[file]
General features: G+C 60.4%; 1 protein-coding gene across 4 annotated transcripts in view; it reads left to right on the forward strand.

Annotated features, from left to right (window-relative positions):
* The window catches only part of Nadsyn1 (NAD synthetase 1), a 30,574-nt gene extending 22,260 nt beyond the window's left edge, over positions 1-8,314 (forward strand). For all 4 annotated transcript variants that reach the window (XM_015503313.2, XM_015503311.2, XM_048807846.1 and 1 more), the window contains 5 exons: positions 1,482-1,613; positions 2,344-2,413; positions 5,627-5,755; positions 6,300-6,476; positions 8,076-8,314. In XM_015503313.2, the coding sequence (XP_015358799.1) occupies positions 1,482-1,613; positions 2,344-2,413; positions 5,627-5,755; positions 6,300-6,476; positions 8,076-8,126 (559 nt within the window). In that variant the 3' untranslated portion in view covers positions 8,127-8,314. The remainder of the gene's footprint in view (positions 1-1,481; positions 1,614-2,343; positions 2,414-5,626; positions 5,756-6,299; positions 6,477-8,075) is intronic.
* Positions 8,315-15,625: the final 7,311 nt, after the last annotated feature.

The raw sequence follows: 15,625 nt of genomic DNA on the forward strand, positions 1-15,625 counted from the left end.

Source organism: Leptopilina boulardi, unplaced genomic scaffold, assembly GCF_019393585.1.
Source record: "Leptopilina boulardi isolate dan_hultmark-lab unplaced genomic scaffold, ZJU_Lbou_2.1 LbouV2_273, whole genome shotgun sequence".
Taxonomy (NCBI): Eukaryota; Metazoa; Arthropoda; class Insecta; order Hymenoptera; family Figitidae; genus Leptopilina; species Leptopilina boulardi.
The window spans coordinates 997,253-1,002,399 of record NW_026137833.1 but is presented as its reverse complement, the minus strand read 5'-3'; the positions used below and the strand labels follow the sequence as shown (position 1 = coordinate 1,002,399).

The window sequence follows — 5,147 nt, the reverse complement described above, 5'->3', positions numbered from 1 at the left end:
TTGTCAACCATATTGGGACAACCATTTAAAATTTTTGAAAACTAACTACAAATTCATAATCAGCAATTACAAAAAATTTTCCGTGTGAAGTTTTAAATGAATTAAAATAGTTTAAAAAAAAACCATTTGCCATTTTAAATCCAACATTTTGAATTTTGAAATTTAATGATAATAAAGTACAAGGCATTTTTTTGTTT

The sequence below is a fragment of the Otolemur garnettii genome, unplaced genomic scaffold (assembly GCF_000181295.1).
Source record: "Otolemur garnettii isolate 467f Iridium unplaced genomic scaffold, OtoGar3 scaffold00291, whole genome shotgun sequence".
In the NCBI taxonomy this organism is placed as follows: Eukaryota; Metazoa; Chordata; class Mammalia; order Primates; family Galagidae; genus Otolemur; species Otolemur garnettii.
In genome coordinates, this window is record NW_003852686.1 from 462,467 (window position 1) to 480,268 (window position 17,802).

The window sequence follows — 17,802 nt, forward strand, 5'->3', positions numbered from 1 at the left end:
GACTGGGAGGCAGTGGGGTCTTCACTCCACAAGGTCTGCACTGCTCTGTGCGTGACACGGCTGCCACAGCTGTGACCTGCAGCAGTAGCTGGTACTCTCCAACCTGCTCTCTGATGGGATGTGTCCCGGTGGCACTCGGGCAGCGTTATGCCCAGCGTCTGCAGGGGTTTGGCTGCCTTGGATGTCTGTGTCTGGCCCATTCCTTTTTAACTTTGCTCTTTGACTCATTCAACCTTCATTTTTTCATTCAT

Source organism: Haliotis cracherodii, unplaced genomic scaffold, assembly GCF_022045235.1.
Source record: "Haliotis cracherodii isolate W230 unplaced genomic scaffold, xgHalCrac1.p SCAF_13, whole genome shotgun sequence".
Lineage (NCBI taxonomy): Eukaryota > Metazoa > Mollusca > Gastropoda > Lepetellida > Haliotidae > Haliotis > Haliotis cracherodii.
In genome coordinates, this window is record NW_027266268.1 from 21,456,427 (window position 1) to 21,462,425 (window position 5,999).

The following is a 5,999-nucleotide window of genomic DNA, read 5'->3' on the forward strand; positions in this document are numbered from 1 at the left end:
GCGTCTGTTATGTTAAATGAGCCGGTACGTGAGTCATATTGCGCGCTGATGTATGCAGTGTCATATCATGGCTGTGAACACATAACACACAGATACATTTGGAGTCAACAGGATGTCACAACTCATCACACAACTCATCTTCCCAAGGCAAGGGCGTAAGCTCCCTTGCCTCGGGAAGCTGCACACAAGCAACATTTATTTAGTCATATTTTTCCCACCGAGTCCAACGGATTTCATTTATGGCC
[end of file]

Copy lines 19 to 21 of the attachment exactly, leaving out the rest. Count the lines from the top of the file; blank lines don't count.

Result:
Source record: "Haliotis cracherodii isolate W230 unplaced genomic scaffold, xgHalCrac1.p SCAF_13, whole genome shotgun sequence".
Lineage (NCBI taxonomy): Eukaryota > Metazoa > Mollusca > Gastropoda > Lepetellida > Haliotidae > Haliotis > Haliotis cracherodii.
In genome coordinates, this window is record NW_027266268.1 from 21,456,427 (window position 1) to 21,462,425 (window position 5,999).